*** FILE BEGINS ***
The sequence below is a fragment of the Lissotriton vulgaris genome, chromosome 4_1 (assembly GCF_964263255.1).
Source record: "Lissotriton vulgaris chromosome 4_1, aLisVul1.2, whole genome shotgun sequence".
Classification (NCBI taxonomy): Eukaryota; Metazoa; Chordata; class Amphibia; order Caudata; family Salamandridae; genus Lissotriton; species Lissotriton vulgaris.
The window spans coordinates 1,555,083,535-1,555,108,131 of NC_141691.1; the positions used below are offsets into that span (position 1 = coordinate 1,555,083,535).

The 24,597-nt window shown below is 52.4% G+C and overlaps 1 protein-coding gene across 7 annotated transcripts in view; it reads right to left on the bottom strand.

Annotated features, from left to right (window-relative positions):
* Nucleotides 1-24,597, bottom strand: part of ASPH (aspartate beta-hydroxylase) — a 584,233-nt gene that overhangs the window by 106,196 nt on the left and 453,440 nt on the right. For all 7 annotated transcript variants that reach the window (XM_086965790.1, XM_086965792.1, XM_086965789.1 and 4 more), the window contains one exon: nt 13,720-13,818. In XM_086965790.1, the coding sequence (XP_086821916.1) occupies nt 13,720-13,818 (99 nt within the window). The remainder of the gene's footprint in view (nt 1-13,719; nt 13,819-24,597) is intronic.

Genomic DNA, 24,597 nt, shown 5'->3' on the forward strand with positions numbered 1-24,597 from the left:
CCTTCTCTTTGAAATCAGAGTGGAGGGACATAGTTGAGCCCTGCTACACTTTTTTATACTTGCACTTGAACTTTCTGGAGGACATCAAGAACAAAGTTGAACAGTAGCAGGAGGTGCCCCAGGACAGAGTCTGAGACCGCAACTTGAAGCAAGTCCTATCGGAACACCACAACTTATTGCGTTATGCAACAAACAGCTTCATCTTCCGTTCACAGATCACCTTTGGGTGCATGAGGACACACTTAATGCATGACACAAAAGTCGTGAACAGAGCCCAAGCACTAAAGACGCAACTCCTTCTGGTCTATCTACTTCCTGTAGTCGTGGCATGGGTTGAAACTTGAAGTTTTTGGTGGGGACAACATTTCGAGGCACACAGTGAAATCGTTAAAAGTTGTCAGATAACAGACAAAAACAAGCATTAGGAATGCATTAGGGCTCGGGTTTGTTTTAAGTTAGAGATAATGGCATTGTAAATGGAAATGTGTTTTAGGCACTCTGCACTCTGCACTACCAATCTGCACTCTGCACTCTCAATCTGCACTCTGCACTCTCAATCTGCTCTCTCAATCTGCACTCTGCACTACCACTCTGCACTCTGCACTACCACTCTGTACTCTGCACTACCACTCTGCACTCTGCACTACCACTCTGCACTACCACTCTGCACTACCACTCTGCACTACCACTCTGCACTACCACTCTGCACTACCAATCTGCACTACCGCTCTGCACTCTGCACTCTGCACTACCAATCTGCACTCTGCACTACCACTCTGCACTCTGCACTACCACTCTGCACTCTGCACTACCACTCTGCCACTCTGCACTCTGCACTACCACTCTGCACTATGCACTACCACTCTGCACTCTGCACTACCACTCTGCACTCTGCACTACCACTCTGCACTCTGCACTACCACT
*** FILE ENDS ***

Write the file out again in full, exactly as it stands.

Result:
The sequence below is a fragment of the Lissotriton vulgaris genome, chromosome 4_1 (assembly GCF_964263255.1).
Source record: "Lissotriton vulgaris chromosome 4_1, aLisVul1.2, whole genome shotgun sequence".
Classification (NCBI taxonomy): Eukaryota; Metazoa; Chordata; class Amphibia; order Caudata; family Salamandridae; genus Lissotriton; species Lissotriton vulgaris.
The window spans coordinates 1,555,083,535-1,555,108,131 of NC_141691.1; the positions used below are offsets into that span (position 1 = coordinate 1,555,083,535).

The 24,597-nt window shown below is 52.4% G+C and overlaps 1 protein-coding gene across 7 annotated transcripts in view; it reads right to left on the bottom strand.

Annotated features, from left to right (window-relative positions):
* Nucleotides 1-24,597, bottom strand: part of ASPH (aspartate beta-hydroxylase) — a 584,233-nt gene that overhangs the window by 106,196 nt on the left and 453,440 nt on the right. For all 7 annotated transcript variants that reach the window (XM_086965790.1, XM_086965792.1, XM_086965789.1 and 4 more), the window contains one exon: nt 13,720-13,818. In XM_086965790.1, the coding sequence (XP_086821916.1) occupies nt 13,720-13,818 (99 nt within the window). The remainder of the gene's footprint in view (nt 1-13,719; nt 13,819-24,597) is intronic.

Genomic DNA, 24,597 nt, shown 5'->3' on the forward strand with positions numbered 1-24,597 from the left:
CCTTCTCTTTGAAATCAGAGTGGAGGGACATAGTTGAGCCCTGCTACACTTTTTTATACTTGCACTTGAACTTTCTGGAGGACATCAAGAACAAAGTTGAACAGTAGCAGGAGGTGCCCCAGGACAGAGTCTGAGACCGCAACTTGAAGCAAGTCCTATCGGAACACCACAACTTATTGCGTTATGCAACAAACAGCTTCATCTTCCGTTCACAGATCACCTTTGGGTGCATGAGGACACACTTAATGCATGACACAAAAGTCGTGAACAGAGCCCAAGCACTAAAGACGCAACTCCTTCTGGTCTATCTACTTCCTGTAGTCGTGGCATGGGTTGAAACTTGAAGTTTTTGGTGGGGACAACATTTCGAGGCACACAGTGAAATCGTTAAAAGTTGTCAGATAACAGACAAAAACAAGCATTAGGAATGCATTAGGGCTCGGGTTTGTTTTAAGTTAGAGATAATGGCATTGTAAATGGAAATGTGTTTTAGGCACTCTGCACTCTGCACTACCAATCTGCACTCTGCACTCTCAATCTGCACTCTGCACTCTCAATCTGCTCTCTCAATCTGCACTCTGCACTACCACTCTGCACTCTGCACTACCACTCTGTACTCTGCACTACCACTCTGCACTCTGCACTACCACTCTGCACTACCACTCTGCACTACCACTCTGCACTACCACTCTGCACTACCACTCTGCACTACCAATCTGCACTACCGCTCTGCACTCTGCACTCTGCACTACCAATCTGCACTCTGCACTACCACTCTGCACTCTGCACTACCACTCTGCACTCTGCACTACCACTCTGCCACTCTGCACTCTGCACTACCACTCTGCACTATGCACTACCACTCTGCACTCTGCACTACCACTCTGCACTCTGCACTACCACTCTGCACTCTGCACTACCACT